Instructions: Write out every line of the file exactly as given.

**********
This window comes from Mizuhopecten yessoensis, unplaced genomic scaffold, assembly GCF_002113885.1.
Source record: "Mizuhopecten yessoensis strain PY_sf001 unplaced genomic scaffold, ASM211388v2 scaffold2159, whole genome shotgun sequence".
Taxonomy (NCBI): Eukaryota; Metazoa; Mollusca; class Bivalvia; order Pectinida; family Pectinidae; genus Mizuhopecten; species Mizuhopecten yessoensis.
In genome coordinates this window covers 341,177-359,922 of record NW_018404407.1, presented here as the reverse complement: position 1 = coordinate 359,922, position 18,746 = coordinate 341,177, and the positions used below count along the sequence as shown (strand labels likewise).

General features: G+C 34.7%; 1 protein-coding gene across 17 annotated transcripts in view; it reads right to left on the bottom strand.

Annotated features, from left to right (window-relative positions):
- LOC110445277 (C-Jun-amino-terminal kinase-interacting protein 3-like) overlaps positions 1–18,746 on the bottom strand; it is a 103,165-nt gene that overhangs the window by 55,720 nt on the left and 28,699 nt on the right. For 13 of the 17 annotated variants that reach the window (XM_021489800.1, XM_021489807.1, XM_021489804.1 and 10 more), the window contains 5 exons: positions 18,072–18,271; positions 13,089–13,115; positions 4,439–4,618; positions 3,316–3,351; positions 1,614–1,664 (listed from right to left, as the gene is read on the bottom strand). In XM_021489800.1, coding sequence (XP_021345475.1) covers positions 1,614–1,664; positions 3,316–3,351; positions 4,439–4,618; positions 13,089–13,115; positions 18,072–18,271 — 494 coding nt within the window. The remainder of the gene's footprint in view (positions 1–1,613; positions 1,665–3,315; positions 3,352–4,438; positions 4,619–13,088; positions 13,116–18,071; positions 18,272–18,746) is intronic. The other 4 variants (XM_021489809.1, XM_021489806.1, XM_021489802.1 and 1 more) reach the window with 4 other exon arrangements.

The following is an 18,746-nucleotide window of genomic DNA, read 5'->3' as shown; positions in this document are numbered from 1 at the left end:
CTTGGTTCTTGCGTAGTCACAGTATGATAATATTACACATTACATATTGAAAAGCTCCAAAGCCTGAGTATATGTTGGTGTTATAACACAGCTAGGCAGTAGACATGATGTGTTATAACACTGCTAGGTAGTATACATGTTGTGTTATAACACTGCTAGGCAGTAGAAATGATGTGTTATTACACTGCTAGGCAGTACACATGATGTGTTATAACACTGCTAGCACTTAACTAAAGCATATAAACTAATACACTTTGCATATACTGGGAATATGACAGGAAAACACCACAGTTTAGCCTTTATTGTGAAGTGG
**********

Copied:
This window comes from Mizuhopecten yessoensis, unplaced genomic scaffold, assembly GCF_002113885.1.
Source record: "Mizuhopecten yessoensis strain PY_sf001 unplaced genomic scaffold, ASM211388v2 scaffold2159, whole genome shotgun sequence".
Taxonomy (NCBI): Eukaryota; Metazoa; Mollusca; class Bivalvia; order Pectinida; family Pectinidae; genus Mizuhopecten; species Mizuhopecten yessoensis.
In genome coordinates this window covers 341,177-359,922 of record NW_018404407.1, presented here as the reverse complement: position 1 = coordinate 359,922, position 18,746 = coordinate 341,177, and the positions used below count along the sequence as shown (strand labels likewise).

General features: G+C 34.7%; 1 protein-coding gene across 17 annotated transcripts in view; it reads right to left on the bottom strand.

Annotated features, from left to right (window-relative positions):
- LOC110445277 (C-Jun-amino-terminal kinase-interacting protein 3-like) overlaps positions 1–18,746 on the bottom strand; it is a 103,165-nt gene that overhangs the window by 55,720 nt on the left and 28,699 nt on the right. For 13 of the 17 annotated variants that reach the window (XM_021489800.1, XM_021489807.1, XM_021489804.1 and 10 more), the window contains 5 exons: positions 18,072–18,271; positions 13,089–13,115; positions 4,439–4,618; positions 3,316–3,351; positions 1,614–1,664 (listed from right to left, as the gene is read on the bottom strand). In XM_021489800.1, coding sequence (XP_021345475.1) covers positions 1,614–1,664; positions 3,316–3,351; positions 4,439–4,618; positions 13,089–13,115; positions 18,072–18,271 — 494 coding nt within the window. The remainder of the gene's footprint in view (positions 1–1,613; positions 1,665–3,315; positions 3,352–4,438; positions 4,619–13,088; positions 13,116–18,071; positions 18,272–18,746) is intronic. The other 4 variants (XM_021489809.1, XM_021489806.1, XM_021489802.1 and 1 more) reach the window with 4 other exon arrangements.

The following is an 18,746-nucleotide window of genomic DNA, read 5'->3' as shown; positions in this document are numbered from 1 at the left end:
CTTGGTTCTTGCGTAGTCACAGTATGATAATATTACACATTACATATTGAAAAGCTCCAAAGCCTGAGTATATGTTGGTGTTATAACACAGCTAGGCAGTAGACATGATGTGTTATAACACTGCTAGGTAGTATACATGTTGTGTTATAACACTGCTAGGCAGTAGAAATGATGTGTTATTACACTGCTAGGCAGTACACATGATGTGTTATAACACTGCTAGCACTTAACTAAAGCATATAAACTAATACACTTTGCATATACTGGGAATATGACAGGAAAACACCACAGTTTAGCCTTTATTGTGAAGTGG